Despite extensive excavations and research by archaeologists and others the purpose and function of the structure remains open to speculation. Here is what is known:
- Ranks as the largest prehistoric mound in Europe.
- Dimensions are 37m high, 30m across the top and 500m around the base.
- Construction commenced around 2400 BC but the finish date could be 2300BC or possibly 2000BC.
- Location is on a valley floor close to where the River Kennet rises and where it is joined by the Winterbourne stream.
- Tunnels into the mound were built in 1849 and 1968-9 neither of which provided information on the rationale for the structure.
- The tunnelling did provide an insight into the phases on construction. At outset there was a a very small mound of gravel and clay which was superseded by a larger mound of turf and soil to a height of about 2m.This mound was covered with a capping of chalk and soil to a height of about 5m. Then the main mound was built probably in at least two stages. the first stage used chalk from a ditch or quarries now buried under the mound whilst the last, outer, stage used chalk dug from a huge ditch and ditch extension.Current thinking is the mound grew incrementally as opposed to a few 'bold' stages.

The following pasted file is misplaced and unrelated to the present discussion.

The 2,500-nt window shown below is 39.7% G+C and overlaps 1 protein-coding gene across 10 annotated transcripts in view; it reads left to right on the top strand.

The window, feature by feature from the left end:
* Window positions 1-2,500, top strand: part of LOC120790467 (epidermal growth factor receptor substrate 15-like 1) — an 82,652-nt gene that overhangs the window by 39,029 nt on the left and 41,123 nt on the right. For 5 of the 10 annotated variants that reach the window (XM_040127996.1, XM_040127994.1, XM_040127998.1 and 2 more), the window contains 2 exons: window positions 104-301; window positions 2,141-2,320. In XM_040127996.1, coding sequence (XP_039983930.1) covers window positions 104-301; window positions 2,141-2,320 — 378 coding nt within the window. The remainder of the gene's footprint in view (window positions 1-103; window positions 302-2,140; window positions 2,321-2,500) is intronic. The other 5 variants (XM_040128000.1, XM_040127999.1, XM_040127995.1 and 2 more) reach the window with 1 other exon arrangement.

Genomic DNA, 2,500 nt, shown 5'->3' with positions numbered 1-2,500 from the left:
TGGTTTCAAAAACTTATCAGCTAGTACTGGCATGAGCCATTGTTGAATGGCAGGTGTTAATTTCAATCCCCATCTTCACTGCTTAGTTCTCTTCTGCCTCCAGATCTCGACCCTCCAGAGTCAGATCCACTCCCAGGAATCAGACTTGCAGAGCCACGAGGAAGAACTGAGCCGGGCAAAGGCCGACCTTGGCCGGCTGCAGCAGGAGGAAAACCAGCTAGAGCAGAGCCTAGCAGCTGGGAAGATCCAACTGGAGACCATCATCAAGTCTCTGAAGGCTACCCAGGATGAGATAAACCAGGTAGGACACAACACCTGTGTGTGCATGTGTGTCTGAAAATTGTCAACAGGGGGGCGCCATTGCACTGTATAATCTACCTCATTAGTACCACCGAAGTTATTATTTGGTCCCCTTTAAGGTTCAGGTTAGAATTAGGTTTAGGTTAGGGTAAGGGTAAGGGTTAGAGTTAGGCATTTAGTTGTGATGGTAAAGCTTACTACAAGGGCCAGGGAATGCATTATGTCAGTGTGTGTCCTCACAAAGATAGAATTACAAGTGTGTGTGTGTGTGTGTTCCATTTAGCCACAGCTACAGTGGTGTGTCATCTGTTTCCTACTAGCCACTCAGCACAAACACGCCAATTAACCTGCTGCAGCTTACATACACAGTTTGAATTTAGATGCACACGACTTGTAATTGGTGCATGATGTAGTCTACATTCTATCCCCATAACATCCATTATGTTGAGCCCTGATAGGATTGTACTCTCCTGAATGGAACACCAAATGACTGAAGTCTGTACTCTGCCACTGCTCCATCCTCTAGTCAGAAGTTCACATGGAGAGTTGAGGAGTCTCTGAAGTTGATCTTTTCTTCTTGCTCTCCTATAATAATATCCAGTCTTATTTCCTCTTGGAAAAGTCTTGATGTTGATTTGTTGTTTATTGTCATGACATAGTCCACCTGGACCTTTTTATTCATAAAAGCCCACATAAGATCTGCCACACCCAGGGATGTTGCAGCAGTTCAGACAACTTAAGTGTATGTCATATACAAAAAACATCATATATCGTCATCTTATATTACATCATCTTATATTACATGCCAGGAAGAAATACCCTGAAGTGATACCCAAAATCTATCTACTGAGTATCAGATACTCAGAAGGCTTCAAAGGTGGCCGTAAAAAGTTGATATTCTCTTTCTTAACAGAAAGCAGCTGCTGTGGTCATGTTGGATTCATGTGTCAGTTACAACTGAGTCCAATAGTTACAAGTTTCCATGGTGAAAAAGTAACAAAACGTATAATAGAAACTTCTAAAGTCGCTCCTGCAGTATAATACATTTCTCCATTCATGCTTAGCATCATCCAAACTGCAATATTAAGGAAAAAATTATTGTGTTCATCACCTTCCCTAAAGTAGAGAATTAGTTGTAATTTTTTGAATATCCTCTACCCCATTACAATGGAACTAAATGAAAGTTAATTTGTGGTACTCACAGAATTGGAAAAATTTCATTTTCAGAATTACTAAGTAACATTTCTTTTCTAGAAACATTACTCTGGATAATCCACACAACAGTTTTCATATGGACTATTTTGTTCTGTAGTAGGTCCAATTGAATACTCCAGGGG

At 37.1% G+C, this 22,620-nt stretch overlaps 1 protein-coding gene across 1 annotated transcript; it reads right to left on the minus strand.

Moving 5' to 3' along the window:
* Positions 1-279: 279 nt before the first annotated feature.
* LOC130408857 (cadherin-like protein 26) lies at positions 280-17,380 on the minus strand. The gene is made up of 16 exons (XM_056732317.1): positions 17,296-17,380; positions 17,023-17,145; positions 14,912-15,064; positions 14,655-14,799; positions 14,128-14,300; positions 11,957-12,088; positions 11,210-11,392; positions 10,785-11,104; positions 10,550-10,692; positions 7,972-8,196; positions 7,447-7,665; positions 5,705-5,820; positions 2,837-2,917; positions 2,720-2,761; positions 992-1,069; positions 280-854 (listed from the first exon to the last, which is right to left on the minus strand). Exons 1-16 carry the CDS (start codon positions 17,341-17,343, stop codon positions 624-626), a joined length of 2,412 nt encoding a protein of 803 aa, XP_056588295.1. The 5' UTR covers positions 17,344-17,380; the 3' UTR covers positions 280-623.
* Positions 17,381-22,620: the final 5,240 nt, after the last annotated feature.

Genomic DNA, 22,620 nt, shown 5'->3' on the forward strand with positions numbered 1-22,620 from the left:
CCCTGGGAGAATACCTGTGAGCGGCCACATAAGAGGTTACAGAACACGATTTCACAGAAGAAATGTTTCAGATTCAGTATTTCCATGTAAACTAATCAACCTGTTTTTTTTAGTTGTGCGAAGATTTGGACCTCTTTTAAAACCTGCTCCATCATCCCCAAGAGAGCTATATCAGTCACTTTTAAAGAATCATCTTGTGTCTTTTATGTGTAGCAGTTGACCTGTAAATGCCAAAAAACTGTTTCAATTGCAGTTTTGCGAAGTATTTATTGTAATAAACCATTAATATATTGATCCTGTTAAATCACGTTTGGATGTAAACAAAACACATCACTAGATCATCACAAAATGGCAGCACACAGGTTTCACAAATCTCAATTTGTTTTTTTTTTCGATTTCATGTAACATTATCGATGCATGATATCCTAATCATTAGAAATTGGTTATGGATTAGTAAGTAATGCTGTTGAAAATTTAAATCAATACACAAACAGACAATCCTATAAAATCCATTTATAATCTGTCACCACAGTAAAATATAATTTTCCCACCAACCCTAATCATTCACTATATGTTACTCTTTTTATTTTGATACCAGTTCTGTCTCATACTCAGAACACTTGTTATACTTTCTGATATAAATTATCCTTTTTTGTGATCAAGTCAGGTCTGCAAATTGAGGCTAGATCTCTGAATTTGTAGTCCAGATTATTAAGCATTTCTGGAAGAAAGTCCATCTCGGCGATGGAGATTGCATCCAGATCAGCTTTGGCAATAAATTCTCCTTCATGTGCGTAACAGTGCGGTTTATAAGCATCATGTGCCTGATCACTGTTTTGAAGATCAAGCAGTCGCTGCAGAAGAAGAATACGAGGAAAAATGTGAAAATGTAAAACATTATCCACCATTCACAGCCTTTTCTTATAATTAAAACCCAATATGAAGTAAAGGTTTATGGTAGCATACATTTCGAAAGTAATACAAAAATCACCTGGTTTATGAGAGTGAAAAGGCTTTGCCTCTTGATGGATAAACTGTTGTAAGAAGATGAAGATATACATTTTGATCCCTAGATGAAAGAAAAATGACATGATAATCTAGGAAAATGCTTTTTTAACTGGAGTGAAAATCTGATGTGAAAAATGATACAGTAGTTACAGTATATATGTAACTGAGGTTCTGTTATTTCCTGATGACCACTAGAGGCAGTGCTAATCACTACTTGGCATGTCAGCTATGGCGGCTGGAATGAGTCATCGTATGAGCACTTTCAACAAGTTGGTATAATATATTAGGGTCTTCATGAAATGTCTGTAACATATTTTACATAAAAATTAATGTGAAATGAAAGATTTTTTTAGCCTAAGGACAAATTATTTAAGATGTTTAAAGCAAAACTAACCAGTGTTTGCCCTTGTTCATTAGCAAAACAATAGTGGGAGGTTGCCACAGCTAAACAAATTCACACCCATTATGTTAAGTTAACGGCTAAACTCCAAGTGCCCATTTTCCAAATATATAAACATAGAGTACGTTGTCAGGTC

Bear in mind this massive structure was probably built by work teams using only bare hands, antler picks and baskets.
There is no public access to the hill.
Acknowledgement: Core information herein was obtained from a National Trust guidebook on the Avebury site. ISBN 978-1-84359-329-4.